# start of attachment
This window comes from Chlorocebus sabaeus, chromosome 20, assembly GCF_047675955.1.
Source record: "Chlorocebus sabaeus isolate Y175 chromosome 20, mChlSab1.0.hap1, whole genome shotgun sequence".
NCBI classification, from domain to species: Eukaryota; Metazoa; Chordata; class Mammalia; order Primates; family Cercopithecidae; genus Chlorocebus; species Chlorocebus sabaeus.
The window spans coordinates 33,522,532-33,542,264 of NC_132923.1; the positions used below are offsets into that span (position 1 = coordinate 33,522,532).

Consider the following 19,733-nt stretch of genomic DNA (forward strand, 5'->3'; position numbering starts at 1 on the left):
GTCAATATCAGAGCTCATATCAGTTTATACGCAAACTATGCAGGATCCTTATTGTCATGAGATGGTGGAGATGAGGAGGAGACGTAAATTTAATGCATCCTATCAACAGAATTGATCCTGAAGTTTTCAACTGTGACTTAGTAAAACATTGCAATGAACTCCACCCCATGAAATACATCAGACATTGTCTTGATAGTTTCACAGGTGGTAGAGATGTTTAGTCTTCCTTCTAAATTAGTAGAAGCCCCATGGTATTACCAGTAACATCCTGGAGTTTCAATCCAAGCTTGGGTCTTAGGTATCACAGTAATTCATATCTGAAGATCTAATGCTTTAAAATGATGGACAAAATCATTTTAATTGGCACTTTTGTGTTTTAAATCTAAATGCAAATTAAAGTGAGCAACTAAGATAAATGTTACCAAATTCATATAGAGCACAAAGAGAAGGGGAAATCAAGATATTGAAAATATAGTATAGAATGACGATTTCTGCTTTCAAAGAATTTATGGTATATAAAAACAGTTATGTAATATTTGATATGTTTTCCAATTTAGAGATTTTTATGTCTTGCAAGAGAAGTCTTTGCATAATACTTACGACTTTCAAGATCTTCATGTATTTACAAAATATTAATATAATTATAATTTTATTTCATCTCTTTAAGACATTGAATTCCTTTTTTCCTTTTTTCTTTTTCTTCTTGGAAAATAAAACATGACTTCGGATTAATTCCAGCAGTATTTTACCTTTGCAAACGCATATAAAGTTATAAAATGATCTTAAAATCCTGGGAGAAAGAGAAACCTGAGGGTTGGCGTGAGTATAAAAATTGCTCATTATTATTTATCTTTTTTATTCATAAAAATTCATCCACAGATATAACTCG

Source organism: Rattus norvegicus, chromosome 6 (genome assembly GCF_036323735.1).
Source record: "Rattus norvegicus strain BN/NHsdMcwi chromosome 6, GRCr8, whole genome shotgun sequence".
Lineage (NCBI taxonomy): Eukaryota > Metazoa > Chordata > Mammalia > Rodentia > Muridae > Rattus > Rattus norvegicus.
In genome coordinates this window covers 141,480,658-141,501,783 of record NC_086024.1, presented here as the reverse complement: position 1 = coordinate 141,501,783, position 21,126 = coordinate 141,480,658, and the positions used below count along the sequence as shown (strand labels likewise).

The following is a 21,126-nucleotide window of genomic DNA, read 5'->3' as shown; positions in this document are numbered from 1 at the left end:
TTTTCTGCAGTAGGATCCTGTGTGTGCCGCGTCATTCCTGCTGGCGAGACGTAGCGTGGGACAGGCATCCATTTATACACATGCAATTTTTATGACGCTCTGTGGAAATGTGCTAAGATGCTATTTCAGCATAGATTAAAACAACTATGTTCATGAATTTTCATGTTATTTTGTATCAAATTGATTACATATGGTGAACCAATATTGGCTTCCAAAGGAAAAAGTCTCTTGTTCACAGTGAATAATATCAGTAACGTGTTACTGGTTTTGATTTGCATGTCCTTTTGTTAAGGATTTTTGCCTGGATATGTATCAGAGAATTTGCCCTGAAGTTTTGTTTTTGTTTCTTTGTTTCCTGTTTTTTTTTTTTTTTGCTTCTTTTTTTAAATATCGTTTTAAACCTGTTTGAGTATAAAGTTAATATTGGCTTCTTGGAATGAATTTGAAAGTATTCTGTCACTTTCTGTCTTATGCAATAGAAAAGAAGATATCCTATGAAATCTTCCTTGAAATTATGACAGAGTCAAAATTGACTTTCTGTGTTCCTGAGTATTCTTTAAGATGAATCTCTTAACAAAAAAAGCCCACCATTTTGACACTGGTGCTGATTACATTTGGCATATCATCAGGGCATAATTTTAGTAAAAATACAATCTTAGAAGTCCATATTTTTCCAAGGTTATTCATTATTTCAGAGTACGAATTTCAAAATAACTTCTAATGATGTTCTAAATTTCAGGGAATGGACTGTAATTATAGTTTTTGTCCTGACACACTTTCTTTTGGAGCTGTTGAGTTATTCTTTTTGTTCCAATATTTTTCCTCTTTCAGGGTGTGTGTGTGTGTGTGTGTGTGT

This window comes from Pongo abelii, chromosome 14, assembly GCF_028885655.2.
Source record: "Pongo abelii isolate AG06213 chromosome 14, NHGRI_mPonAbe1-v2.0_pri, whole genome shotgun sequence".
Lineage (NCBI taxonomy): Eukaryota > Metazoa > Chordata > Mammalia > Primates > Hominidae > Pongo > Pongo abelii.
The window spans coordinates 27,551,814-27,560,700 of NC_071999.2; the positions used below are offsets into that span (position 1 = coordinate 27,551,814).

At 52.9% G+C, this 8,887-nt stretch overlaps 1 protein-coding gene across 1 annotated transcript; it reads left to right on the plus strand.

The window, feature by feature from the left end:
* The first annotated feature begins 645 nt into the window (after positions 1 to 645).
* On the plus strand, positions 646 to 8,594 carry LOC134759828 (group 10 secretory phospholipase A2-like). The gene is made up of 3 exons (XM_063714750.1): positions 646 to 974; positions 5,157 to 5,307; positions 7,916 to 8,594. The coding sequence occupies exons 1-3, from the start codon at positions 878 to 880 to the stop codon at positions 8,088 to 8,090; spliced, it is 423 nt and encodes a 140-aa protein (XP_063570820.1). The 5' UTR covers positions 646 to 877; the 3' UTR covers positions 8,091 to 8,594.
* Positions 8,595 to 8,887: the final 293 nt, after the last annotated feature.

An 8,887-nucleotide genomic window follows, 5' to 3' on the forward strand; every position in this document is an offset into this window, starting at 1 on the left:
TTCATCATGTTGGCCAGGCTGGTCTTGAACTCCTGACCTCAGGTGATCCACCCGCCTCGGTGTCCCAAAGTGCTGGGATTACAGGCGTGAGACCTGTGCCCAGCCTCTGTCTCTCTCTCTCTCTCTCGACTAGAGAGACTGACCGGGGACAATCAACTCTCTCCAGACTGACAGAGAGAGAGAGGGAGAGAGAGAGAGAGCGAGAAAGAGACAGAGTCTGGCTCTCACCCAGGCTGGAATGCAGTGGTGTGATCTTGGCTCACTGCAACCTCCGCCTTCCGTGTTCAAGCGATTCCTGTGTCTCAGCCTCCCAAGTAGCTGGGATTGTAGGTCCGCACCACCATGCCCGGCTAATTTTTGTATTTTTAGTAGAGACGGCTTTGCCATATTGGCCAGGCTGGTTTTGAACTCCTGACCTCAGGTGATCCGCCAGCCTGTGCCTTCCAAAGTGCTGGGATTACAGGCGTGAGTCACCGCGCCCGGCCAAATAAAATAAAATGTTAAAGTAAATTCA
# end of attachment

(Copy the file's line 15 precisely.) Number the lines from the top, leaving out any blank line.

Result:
Lineage (NCBI taxonomy): Eukaryota > Metazoa > Chordata > Mammalia > Primates > Hominidae > Pongo > Pongo abelii.